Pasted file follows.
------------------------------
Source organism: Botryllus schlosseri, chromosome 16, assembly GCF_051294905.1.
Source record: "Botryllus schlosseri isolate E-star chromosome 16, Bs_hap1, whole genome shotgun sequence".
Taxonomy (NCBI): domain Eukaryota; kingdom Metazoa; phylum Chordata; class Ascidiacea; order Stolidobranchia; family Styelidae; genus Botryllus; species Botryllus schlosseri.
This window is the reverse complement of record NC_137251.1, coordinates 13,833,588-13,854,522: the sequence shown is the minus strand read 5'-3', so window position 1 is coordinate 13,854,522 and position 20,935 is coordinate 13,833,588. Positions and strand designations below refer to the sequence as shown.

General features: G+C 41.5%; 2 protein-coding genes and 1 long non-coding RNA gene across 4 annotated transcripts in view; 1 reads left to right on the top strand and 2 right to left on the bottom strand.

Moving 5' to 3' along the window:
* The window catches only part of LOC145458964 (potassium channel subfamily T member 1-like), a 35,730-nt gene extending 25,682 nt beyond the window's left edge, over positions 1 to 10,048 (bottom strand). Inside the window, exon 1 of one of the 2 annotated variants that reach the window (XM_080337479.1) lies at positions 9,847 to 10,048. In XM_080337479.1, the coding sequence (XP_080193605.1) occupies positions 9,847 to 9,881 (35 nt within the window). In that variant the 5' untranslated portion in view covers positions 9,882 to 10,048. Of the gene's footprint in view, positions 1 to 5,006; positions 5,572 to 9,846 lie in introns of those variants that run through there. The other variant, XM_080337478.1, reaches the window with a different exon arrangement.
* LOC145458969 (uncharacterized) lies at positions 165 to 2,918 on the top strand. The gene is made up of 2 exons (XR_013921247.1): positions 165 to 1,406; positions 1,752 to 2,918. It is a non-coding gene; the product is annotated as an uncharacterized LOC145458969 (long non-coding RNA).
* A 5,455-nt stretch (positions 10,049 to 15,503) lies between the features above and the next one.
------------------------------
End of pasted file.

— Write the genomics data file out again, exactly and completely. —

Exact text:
Source organism: Botryllus schlosseri, chromosome 16, assembly GCF_051294905.1.
Source record: "Botryllus schlosseri isolate E-star chromosome 16, Bs_hap1, whole genome shotgun sequence".
Taxonomy (NCBI): domain Eukaryota; kingdom Metazoa; phylum Chordata; class Ascidiacea; order Stolidobranchia; family Styelidae; genus Botryllus; species Botryllus schlosseri.
This window is the reverse complement of record NC_137251.1, coordinates 13,833,588-13,854,522: the sequence shown is the minus strand read 5'-3', so window position 1 is coordinate 13,854,522 and position 20,935 is coordinate 13,833,588. Positions and strand designations below refer to the sequence as shown.

General features: G+C 41.5%; 2 protein-coding genes and 1 long non-coding RNA gene across 4 annotated transcripts in view; 1 reads left to right on the top strand and 2 right to left on the bottom strand.

Moving 5' to 3' along the window:
* The window catches only part of LOC145458964 (potassium channel subfamily T member 1-like), a 35,730-nt gene extending 25,682 nt beyond the window's left edge, over positions 1 to 10,048 (bottom strand). Inside the window, exon 1 of one of the 2 annotated variants that reach the window (XM_080337479.1) lies at positions 9,847 to 10,048. In XM_080337479.1, the coding sequence (XP_080193605.1) occupies positions 9,847 to 9,881 (35 nt within the window). In that variant the 5' untranslated portion in view covers positions 9,882 to 10,048. Of the gene's footprint in view, positions 1 to 5,006; positions 5,572 to 9,846 lie in introns of those variants that run through there. The other variant, XM_080337478.1, reaches the window with a different exon arrangement.
* LOC145458969 (uncharacterized) lies at positions 165 to 2,918 on the top strand. The gene is made up of 2 exons (XR_013921247.1): positions 165 to 1,406; positions 1,752 to 2,918. It is a non-coding gene; the product is annotated as an uncharacterized LOC145458969 (long non-coding RNA).
* A 5,455-nt stretch (positions 10,049 to 15,503) lies between the features above and the next one.